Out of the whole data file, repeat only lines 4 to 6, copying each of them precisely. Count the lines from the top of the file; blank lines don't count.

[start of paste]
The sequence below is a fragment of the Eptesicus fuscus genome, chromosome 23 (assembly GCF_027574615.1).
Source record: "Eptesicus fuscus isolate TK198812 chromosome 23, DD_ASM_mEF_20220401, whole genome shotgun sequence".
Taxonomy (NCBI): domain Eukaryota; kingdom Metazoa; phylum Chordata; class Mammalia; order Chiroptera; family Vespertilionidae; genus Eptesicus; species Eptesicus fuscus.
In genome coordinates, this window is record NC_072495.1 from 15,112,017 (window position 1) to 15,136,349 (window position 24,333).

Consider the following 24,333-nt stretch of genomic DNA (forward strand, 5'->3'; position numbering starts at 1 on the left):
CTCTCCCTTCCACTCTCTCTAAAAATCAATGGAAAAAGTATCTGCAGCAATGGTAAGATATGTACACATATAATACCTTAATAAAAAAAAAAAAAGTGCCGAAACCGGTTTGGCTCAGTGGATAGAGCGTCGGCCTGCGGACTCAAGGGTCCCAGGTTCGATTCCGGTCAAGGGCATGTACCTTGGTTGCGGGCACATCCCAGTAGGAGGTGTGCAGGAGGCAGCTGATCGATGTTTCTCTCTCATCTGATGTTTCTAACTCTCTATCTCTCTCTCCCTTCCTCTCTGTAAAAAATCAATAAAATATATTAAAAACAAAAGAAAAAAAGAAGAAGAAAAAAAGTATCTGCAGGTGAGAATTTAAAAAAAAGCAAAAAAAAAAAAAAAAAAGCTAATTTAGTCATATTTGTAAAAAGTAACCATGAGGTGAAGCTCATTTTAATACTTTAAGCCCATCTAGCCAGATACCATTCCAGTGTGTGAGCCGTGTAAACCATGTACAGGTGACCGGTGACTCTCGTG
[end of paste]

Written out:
In genome coordinates, this window is record NC_072495.1 from 15,112,017 (window position 1) to 15,136,349 (window position 24,333).

Consider the following 24,333-nt stretch of genomic DNA (forward strand, 5'->3'; position numbering starts at 1 on the left):
CTCTCCCTTCCACTCTCTCTAAAAATCAATGGAAAAAGTATCTGCAGCAATGGTAAGATATGTACACATATAATACCTTAATAAAAAAAAAAAAAGTGCCGAAACCGGTTTGGCTCAGTGGATAGAGCGTCGGCCTGCGGACTCAAGGGTCCCAGGTTCGATTCCGGTCAAGGGCATGTACCTTGGTTGCGGGCACATCCCAGTAGGAGGTGTGCAGGAGGCAGCTGATCGATGTTTCTCTCTCATCTGATGTTTCTAACTCTCTATCTCTCTCTCCCTTCCTCTCTGTAAAAAATCAATAAAATATATTAAAAACAAAAGAAAAAAAGAAGAAGAAAAAAAGTATCTGCAGGTGAGAATTTAAAAAAAAGCAAAAAAAAAAAAAAAAAAGCTAATTTAGTCATATTTGTAAAAAGTAACCATGAGGTGAAGCTCATTTTAATACTTTAAGCCCATCTAGCCAGATACCATTCCAGTGTGTGAGCCGTGTAAACCATGTACAGGTGACCGGTGACTCTCGTG